You should have your first arch up. Do the same for the all the panels.
Stand back and admire your work. Ok, enough of that, get back to it…
Cut your pipe insulation or pool noodles to slip over each end arch of the panels and zip tie. This is an area where the tarp will move and you want to prevent it slicing through your tarp. If you are using pool noodles, you will need to slice it down the middle lengthwise so it can slip over the metal. Pipe insulation is already sliced. Don’t tighten down the tarp yet.
Cut some fencing wire into around 8″ lengths. I used these to tighten each cattle panel to the one next to it. Attach and tighten with some pliers. I used lineman pliers, they have a wider grip and I just love them. Cut extra lengths of wire to attach the floppy front of the tarp to the panel as well, pulling it up, covering the noodles and making it look neater, Voila! No more sagging arch, they hold each other up!
Throwing the tarp over is MUCH easier with another person so find a way to bribe someone to help. Maybe make them this Instant Pot recipe. Then keep them around to help fill the shed. That might require some beer…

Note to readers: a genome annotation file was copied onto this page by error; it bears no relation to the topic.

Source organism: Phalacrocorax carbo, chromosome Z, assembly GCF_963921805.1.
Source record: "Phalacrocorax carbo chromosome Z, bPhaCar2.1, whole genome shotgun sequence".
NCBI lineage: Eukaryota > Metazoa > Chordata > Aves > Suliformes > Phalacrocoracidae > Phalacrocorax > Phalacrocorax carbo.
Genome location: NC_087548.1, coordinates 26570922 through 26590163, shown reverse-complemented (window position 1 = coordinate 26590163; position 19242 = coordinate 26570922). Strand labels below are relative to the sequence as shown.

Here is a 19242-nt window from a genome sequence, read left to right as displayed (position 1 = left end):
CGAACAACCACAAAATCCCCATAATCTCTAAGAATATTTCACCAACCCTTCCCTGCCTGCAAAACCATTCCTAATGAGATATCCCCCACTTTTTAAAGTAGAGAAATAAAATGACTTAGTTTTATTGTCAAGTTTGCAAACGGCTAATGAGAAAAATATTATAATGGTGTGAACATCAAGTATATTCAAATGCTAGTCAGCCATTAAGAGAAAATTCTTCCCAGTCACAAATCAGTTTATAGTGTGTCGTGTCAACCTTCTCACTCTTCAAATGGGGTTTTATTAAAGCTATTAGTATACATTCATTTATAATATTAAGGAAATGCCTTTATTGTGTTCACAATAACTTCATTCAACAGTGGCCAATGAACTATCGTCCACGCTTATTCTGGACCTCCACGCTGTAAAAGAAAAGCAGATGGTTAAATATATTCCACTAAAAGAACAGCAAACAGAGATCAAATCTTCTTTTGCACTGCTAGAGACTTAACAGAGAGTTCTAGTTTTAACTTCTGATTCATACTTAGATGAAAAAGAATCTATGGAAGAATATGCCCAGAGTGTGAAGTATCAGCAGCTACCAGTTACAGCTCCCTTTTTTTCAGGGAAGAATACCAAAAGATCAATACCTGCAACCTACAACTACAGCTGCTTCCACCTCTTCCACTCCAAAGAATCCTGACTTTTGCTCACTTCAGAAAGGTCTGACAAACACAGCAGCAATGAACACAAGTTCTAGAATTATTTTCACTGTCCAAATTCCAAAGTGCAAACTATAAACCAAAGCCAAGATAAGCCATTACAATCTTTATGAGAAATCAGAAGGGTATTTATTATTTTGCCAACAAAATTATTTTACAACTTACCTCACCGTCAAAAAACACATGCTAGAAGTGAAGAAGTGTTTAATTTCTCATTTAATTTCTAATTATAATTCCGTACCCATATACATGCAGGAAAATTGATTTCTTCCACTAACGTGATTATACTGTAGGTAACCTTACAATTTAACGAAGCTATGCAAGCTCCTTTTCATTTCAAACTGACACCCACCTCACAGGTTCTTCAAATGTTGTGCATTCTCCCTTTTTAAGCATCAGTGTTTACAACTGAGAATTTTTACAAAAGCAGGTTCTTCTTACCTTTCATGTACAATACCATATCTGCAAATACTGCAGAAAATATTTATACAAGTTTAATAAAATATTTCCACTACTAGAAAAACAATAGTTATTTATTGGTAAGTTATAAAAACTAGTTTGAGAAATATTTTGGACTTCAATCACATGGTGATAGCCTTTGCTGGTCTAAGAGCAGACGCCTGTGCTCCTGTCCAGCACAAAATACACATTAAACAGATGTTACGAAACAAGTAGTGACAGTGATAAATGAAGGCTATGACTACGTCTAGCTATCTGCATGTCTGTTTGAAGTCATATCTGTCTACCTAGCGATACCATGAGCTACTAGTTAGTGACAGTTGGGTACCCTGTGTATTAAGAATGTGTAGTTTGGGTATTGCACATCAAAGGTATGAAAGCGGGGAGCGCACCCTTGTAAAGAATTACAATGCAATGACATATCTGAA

Note: You can put the tarp on before you wire the panels (but after you put on the pool noodles). We put ours up first (as you see in the photos) for two reasons: 1) it was horribly hot and 2) I didn’t think about putting on the noodles as protection until after we got the tarp on and we realized that the constant motion would soon rip the tarp. Nothing like flying by the seat of your pants…
We live in an area that can have severe winds so we opted to use 12” nail stakes (1” diameter metal rods with holes in them) to drive into the ground then we attached our bungees to the stakes. Sort of like staking a tent but with real robust tent stakes. We used the grommet on the tent to attach one of the bungee hooks to then attached the other end to the stake. We’ve had some good winds since it’s been up and the Haygloo hasn’t budged!
We decided to use concrete deck blocks to keep the hay off the ground, giving it some air circulation. So each for pallet we used to hold the hay, we stacked had 5 concrete deck deck blocks below it for strength. We used 4 pallets in the shed we built.
At the last minute I decided I wanted to put some tin we had laying around to good use. I like the finished look of the tin at the bottom. I didn’t build it all the way up because I want as much airflow within the shed as possible.
Now we are ready for winter and all it’s blustering! I’ve got a few more designs up my sleeve and can’t wait for Mr. Bluejeans to give me that chuckle… now all I have to say is Haygloo??!
If you need more help with this design feel free to ask in comments below and I’ll do all I can to help you through. Be sure to watch the video as well, it helps put the steps in context.
Now go build something!